"First Man" premiere

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Movie review: 'First Man' takes giant leap for edgy adaptation of space program

October 11, 2018 - 7:00 am
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PHILADELPHIA (KYW Newsradio) — The first collaboration between writer-director Damien Chazelle and actor Ryan Gosling was the musical hit "La La Land," which garnered 14 Oscar nominations and won six Oscars.

Although "First Man" — a biodrama about astronaut, aerospace engineer, naval aviator, test pilot, and university professor Neil Armstrong, co-produced by Chazelle and Gosling — isn't quite the artistic triumph that the musical was, it's nonetheless a fascinating and admirable drama.

Adapted from the James R. Hansen biography "First Man: The Life of Neil A. Armstrong," by Josh Singer, who also scripted "Spotlight" and "The Post," "First Man" is a warts-and-all portrait of Armstrong, a private man living a public life, portrayed by two-time Oscar nominee Gosling as an impassive, laconic, and humorless achiever who doesn't even try to be charismatic.

Armstrong, known for performing his moonwalk on July 22, 1969, died in 2012 at the age of 82.

Chazelle adopts and maintains a subjective point-of-view style of shooting that gives the film a gritty edge and makes it an immersive experience to sit through. 

As the director and the screenplay dig beneath the myth, we never stop noticing how claustrophobic the cockpits are, how insubstantial the supposedly technologically advanced equipment is, how dangerous and frightening and deadly the decade-long Cold War enterprise is, or how outlandishly improbable the best-case scenario — or its opposite — truly was.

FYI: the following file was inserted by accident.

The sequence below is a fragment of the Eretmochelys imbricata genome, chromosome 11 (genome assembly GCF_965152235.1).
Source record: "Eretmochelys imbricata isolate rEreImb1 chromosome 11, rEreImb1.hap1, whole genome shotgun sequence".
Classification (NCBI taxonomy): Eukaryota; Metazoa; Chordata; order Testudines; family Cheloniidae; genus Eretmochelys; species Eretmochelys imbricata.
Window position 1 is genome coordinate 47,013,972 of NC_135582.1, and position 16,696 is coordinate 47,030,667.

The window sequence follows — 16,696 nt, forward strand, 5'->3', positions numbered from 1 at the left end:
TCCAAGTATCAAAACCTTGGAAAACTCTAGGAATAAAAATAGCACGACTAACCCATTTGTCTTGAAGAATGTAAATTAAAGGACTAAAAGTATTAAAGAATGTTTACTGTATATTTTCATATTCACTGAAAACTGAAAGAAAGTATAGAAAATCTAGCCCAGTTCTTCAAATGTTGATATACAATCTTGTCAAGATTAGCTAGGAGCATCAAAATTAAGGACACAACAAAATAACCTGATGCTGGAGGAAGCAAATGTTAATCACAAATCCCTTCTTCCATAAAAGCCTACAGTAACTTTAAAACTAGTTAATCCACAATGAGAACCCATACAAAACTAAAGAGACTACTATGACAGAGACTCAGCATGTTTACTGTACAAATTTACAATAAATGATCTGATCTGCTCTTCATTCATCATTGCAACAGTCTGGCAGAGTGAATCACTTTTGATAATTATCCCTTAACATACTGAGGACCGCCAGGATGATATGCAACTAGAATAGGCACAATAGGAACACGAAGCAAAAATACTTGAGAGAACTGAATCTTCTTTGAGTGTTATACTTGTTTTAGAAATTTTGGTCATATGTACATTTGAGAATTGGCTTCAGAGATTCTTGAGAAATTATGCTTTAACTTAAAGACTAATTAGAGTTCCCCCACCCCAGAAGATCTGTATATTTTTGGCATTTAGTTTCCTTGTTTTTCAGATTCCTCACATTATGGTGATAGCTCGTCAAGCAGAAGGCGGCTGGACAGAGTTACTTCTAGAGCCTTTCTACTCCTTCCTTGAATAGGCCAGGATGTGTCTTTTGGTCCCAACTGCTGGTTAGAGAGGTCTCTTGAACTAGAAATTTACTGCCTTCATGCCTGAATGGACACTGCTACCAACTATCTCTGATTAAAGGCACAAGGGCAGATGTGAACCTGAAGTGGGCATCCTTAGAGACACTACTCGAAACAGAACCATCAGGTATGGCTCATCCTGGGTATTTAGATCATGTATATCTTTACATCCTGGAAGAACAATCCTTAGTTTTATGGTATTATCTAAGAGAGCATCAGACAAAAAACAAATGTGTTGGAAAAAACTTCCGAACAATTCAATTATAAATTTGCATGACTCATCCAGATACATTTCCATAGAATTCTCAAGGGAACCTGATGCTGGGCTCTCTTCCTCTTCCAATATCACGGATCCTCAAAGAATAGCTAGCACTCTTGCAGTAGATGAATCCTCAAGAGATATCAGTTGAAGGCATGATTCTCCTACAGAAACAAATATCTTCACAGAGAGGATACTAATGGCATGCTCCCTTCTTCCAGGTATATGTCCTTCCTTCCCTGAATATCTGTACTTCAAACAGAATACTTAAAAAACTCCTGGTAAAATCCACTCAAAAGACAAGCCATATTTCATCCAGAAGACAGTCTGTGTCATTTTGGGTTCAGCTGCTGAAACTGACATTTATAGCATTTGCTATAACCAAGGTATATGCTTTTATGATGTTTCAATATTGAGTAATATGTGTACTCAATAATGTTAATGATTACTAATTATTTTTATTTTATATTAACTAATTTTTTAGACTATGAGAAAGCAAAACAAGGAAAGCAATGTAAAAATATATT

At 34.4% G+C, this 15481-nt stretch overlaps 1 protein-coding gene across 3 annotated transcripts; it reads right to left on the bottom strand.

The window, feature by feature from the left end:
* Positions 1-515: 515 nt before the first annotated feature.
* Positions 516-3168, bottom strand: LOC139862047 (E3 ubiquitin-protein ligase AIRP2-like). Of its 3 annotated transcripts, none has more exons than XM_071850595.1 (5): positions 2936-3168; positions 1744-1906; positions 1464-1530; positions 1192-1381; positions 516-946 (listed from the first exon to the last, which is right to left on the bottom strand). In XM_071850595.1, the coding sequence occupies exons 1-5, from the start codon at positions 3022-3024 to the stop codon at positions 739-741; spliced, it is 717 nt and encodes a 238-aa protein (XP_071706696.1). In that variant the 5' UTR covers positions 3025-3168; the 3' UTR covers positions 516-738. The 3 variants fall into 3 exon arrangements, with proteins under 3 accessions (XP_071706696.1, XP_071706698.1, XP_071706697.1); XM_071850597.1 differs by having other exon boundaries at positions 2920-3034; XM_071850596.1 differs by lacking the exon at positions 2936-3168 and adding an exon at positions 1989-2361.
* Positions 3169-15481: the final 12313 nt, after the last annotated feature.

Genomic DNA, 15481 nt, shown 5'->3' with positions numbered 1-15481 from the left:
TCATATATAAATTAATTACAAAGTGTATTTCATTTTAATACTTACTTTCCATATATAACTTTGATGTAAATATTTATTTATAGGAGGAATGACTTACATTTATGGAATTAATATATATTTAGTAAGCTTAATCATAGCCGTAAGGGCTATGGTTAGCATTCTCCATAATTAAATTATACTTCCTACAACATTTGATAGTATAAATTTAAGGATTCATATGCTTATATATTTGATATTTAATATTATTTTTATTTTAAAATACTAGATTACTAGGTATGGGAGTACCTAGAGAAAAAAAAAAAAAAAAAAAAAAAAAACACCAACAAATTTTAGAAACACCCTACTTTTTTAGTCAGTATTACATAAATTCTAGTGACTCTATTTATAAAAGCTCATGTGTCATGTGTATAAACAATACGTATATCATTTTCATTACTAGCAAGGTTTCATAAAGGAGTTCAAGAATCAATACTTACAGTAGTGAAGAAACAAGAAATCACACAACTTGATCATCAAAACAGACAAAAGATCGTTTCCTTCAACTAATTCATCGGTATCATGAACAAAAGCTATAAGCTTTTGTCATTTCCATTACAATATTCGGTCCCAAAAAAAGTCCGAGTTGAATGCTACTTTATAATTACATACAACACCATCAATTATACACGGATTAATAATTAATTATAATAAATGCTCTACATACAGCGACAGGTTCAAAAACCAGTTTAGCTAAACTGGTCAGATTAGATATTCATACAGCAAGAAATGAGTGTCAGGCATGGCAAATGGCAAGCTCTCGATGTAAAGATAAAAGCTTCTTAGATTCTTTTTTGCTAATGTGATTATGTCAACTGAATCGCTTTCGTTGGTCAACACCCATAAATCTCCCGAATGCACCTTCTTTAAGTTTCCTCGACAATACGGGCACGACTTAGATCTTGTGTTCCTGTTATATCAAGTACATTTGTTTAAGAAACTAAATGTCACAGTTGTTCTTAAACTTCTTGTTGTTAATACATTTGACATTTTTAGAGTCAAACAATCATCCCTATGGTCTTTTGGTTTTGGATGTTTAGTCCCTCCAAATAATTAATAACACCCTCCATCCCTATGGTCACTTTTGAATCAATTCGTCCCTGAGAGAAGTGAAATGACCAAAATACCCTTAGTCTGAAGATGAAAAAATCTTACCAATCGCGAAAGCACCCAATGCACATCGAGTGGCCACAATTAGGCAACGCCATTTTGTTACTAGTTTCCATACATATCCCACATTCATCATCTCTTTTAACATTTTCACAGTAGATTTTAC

"We need to fail down here," Armstrong explains at one point, "so we don't fail up there."

We're acutely aware of the sacrifices that driven people — like Armstrong — have to routinely make in the name of achieving their lofty goals. It's a theme that surfaces throughout Chazelle's arresting works ("Whiplash," "La La Land") and it's central here, as is the family tragedy that Armstrong and his wife, played by Claire Foy from “The Crown,” have to deal with in a movie that is, among other things, about sorrow and stick-to-it-iveness.

The film also delves into the legendary Gemini and Apollo space programs, and how they inform the American character.

Chazelle includes a clip of then President John F. Kennedy providing context by discussing our commitment to the space program, no matter what.

"We choose to go to the moon in this decade and do the other things," says the president, "not because they are easy, but because they are hard."

It's a perspective that also seems to explain the existence of films as serious-minded, ambitious, down-to-earth, and dedicated to their subjects as "First Man" is.

While the film may lack the exuberance and vibrancy of such masterful space epics like "Apollo 13," "The Right Stuff," or the mesmerizing imagery of "2001: A Space Odyssey," it's gripping, visceral, and impressive from takeoff to landing, with Gosling turning in a nuanced, understated performance as the reluctant hero.

So we'll orbit 3 stars out of 4. The space race thriller, "First Man," may not be one giant leap for moviegoers, but it's a heck of a lot more than one small step for anybody.